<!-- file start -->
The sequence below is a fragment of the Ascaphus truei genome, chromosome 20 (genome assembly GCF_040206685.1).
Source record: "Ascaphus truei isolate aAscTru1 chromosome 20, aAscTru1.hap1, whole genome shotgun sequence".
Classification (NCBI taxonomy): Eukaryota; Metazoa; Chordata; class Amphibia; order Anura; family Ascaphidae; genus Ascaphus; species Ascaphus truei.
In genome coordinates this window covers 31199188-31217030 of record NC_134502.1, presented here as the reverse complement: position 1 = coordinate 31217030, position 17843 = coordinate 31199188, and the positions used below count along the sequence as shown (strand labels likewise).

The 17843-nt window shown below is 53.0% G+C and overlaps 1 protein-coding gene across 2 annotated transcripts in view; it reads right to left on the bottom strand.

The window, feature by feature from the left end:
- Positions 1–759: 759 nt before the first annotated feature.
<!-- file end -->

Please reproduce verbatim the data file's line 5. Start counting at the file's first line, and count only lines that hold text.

The 17843-nt window shown below is 53.0% G+C and overlaps 1 protein-coding gene across 2 annotated transcripts in view; it reads right to left on the bottom strand.